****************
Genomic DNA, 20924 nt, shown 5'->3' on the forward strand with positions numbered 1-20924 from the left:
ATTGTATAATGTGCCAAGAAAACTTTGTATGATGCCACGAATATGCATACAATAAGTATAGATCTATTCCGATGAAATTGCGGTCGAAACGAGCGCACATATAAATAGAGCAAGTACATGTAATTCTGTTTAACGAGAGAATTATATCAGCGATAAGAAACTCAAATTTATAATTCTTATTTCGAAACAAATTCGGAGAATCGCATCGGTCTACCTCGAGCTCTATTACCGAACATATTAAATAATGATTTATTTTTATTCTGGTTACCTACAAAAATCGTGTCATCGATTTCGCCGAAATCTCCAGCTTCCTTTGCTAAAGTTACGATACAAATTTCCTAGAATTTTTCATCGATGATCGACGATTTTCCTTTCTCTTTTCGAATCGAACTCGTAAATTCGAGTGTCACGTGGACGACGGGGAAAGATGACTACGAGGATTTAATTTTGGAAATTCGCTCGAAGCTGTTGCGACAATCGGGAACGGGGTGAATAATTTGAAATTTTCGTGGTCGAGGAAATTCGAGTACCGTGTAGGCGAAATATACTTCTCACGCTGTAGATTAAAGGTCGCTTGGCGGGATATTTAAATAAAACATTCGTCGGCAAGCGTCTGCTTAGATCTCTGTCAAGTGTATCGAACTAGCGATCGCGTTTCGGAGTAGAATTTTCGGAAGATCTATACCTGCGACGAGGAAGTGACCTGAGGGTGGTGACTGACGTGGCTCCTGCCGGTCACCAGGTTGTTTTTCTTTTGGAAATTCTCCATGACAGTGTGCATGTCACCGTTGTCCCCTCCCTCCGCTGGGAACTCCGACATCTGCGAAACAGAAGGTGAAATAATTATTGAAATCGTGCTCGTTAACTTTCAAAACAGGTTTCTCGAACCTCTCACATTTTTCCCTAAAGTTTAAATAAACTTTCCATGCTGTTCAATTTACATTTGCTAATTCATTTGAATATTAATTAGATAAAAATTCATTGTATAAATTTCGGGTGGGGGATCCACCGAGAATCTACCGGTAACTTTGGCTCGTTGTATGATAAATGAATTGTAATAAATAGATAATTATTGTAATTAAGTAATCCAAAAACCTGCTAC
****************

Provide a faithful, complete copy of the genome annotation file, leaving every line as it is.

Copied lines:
Genomic DNA, 20924 nt, shown 5'->3' on the forward strand with positions numbered 1-20924 from the left:
ATTGTATAATGTGCCAAGAAAACTTTGTATGATGCCACGAATATGCATACAATAAGTATAGATCTATTCCGATGAAATTGCGGTCGAAACGAGCGCACATATAAATAGAGCAAGTACATGTAATTCTGTTTAACGAGAGAATTATATCAGCGATAAGAAACTCAAATTTATAATTCTTATTTCGAAACAAATTCGGAGAATCGCATCGGTCTACCTCGAGCTCTATTACCGAACATATTAAATAATGATTTATTTTTATTCTGGTTACCTACAAAAATCGTGTCATCGATTTCGCCGAAATCTCCAGCTTCCTTTGCTAAAGTTACGATACAAATTTCCTAGAATTTTTCATCGATGATCGACGATTTTCCTTTCTCTTTTCGAATCGAACTCGTAAATTCGAGTGTCACGTGGACGACGGGGAAAGATGACTACGAGGATTTAATTTTGGAAATTCGCTCGAAGCTGTTGCGACAATCGGGAACGGGGTGAATAATTTGAAATTTTCGTGGTCGAGGAAATTCGAGTACCGTGTAGGCGAAATATACTTCTCACGCTGTAGATTAAAGGTCGCTTGGCGGGATATTTAAATAAAACATTCGTCGGCAAGCGTCTGCTTAGATCTCTGTCAAGTGTATCGAACTAGCGATCGCGTTTCGGAGTAGAATTTTCGGAAGATCTATACCTGCGACGAGGAAGTGACCTGAGGGTGGTGACTGACGTGGCTCCTGCCGGTCACCAGGTTGTTTTTCTTTTGGAAATTCTCCATGACAGTGTGCATGTCACCGTTGTCCCCTCCCTCCGCTGGGAACTCCGACATCTGCGAAACAGAAGGTGAAATAATTATTGAAATCGTGCTCGTTAACTTTCAAAACAGGTTTCTCGAACCTCTCACATTTTTCCCTAAAGTTTAAATAAACTTTCCATGCTGTTCAATTTACATTTGCTAATTCATTTGAATATTAATTAGATAAAAATTCATTGTATAAATTTCGGGTGGGGGATCCACCGAGAATCTACCGGTAACTTTGGCTCGTTGTATGATAAATGAATTGTAATAAATAGATAATTATTGTAATTAAGTAATCCAAAAACCTGCTAC